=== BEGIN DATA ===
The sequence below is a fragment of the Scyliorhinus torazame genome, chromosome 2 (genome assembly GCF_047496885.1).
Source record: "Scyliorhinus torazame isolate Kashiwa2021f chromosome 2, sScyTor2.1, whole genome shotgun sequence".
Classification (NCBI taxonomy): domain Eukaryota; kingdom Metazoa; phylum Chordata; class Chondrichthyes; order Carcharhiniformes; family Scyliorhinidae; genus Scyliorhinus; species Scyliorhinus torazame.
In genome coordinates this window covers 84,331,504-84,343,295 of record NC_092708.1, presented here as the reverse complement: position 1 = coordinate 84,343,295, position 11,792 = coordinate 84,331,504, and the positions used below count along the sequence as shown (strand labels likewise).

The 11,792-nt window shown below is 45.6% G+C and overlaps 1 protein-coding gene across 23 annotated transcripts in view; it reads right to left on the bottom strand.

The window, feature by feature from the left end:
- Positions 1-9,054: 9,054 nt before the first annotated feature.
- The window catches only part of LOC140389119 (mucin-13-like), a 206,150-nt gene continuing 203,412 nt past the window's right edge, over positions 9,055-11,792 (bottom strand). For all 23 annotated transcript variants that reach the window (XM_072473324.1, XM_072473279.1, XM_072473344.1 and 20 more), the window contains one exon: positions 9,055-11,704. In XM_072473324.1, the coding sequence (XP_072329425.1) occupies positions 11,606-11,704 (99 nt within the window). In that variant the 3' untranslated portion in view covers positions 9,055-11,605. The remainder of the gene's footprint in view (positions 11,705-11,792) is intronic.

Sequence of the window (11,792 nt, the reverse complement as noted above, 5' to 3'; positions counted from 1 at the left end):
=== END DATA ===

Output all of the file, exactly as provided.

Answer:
The sequence below is a fragment of the Scyliorhinus torazame genome, chromosome 2 (genome assembly GCF_047496885.1).
Source record: "Scyliorhinus torazame isolate Kashiwa2021f chromosome 2, sScyTor2.1, whole genome shotgun sequence".
Classification (NCBI taxonomy): domain Eukaryota; kingdom Metazoa; phylum Chordata; class Chondrichthyes; order Carcharhiniformes; family Scyliorhinidae; genus Scyliorhinus; species Scyliorhinus torazame.
In genome coordinates this window covers 84,331,504-84,343,295 of record NC_092708.1, presented here as the reverse complement: position 1 = coordinate 84,343,295, position 11,792 = coordinate 84,331,504, and the positions used below count along the sequence as shown (strand labels likewise).

The 11,792-nt window shown below is 45.6% G+C and overlaps 1 protein-coding gene across 23 annotated transcripts in view; it reads right to left on the bottom strand.

The window, feature by feature from the left end:
- Positions 1-9,054: 9,054 nt before the first annotated feature.
- The window catches only part of LOC140389119 (mucin-13-like), a 206,150-nt gene continuing 203,412 nt past the window's right edge, over positions 9,055-11,792 (bottom strand). For all 23 annotated transcript variants that reach the window (XM_072473324.1, XM_072473279.1, XM_072473344.1 and 20 more), the window contains one exon: positions 9,055-11,704. In XM_072473324.1, the coding sequence (XP_072329425.1) occupies positions 11,606-11,704 (99 nt within the window). In that variant the 3' untranslated portion in view covers positions 9,055-11,605. The remainder of the gene's footprint in view (positions 11,705-11,792) is intronic.

Sequence of the window (11,792 nt, the reverse complement as noted above, 5' to 3'; positions counted from 1 at the left end):